1856 United States presidential election
The 1856 United States presidential election was the 18th quadrennial presidential election. Democrat James Buchanan defeated Republican nominee John C. Frémont, and Know Nothing nominee Millard Fillmore. This was the only time in U.S. history in which a political party denied renomination to the incumbent President and won. It was the last presidential election to be held before the end of the Second World War.
About 1856 United States presidential election in brief
The 1856 United States presidential election was the 18th quadrennial presidential election. Democrat James Buchanan defeated Republican nominee John C. Frémont, and Know Nothing nominee Millard Fillmore. This was the only time in U.S. history in which a political party denied renomination to the incumbent President and won. Buchanan won a plurality of the popular vote and a majority of the electoral vote, taking all but one slave state and five free states. His popular vote margin of 12. 2% was the greatest margin between 1836 and 1904. The Know Nothings soon collapsed as a national party, as most of its anti-slavery members joined the Republican Party after the 1857 Dred Scott v. Sandford Supreme Court ruling. 1856 also proved to be the last Democratic presidential victory until 1884, as Republicans emerged as the dominant party during and after the Civil War. The election was primarily waged among three political parties, though other parties had been active in the spring of the year. All three major parties found support in the North, but the Republicans had virtually no backing in the South. The Democratic Party was wounded from its devastating losses in the 1854–1855 midterm elections. The Republican Party was weakened by the defeat of the Kansas-Nebraska Act in 1854. The Democrats were seen as the pro-Slavery party; the new Republican party, though certainly in favor of national abolition, limited its efforts to the politically more manageable question of the extension of slavery into federal territories.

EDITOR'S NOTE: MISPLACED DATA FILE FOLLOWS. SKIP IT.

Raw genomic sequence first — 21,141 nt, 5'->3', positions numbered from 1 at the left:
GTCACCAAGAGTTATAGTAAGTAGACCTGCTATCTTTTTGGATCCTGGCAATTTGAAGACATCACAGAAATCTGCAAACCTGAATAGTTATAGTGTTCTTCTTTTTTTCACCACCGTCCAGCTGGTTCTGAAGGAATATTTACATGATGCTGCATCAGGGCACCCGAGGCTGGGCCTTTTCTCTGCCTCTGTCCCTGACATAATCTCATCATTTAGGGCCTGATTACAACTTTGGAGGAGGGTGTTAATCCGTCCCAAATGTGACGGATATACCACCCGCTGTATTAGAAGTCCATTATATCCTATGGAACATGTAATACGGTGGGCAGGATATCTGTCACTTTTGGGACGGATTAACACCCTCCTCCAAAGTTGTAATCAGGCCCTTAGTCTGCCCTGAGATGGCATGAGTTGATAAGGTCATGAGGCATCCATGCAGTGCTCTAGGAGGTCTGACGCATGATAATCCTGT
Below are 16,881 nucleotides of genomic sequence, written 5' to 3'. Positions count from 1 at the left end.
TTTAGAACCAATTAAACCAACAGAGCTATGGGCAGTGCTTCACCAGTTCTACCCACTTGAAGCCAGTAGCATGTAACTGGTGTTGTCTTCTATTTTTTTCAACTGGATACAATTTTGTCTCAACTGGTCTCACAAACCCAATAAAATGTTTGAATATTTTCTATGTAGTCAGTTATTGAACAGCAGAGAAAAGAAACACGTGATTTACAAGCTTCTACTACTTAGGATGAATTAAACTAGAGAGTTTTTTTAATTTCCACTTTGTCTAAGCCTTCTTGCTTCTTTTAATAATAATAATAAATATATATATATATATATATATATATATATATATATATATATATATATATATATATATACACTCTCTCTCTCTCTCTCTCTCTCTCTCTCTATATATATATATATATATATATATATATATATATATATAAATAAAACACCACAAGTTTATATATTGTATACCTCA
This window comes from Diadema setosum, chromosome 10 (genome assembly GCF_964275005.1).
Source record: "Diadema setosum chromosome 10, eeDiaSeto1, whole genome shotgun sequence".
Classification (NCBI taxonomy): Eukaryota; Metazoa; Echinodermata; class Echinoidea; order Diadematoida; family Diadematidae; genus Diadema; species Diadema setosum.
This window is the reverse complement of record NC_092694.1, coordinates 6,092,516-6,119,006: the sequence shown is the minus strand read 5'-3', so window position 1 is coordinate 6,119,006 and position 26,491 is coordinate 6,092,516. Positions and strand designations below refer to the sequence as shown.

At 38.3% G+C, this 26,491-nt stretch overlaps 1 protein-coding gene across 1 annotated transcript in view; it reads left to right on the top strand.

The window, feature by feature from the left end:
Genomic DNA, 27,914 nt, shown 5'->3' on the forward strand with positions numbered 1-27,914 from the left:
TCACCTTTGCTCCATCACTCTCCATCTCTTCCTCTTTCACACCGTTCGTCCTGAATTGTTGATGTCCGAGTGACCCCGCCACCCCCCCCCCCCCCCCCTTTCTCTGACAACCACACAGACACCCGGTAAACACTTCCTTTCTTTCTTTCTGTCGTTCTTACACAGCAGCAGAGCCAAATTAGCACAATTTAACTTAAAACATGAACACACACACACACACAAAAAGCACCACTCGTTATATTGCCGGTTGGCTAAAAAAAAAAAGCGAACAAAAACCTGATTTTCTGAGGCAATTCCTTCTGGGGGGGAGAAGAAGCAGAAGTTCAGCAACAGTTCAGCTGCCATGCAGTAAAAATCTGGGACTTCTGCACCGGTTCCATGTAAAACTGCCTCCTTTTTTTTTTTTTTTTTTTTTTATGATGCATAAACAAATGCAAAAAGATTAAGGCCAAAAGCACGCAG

U. S. Senator Stephen A. Douglas entered the race in opposition to President Franklin Pierce. The Seventh Democratic National Convention was held in Cincinnati, Ohio, on June 2 to 6, 1856. On the first ballot, Buchanan placed first with 135 votes to 5 votes for Pierce, who had been the nominee in 1848. With each succeeding ballot, Pierce’s delegates gained at Pierce’s expense, and Buchanan became the clear winner. The 1856 election was held on Tuesday, November 4, and Pierce was re-elected to a second term as President of the United States. It was the last presidential election to be held before the end of the Second World War, when the U.N. became a fully-fledged democracy. The U.K. became the first country to hold a presidential election in the 21st century, and the first to hold it in the 20th century. The first presidential elections were held in 1856 and 1858, and they were held on November 4 and 19, and in 1858 and 1859, respectively. The elections were also held in New York, Washington, D.C. and Los Angeles, California, and San Francisco, and on November 11 and 20, 1857, and November 21, 1858. The winner was chosen at the 1856 Democratic National convention in San Francisco. The vote was held at the Republican National Convention in San Diego, California. The result was known as the “Battle of San Diego”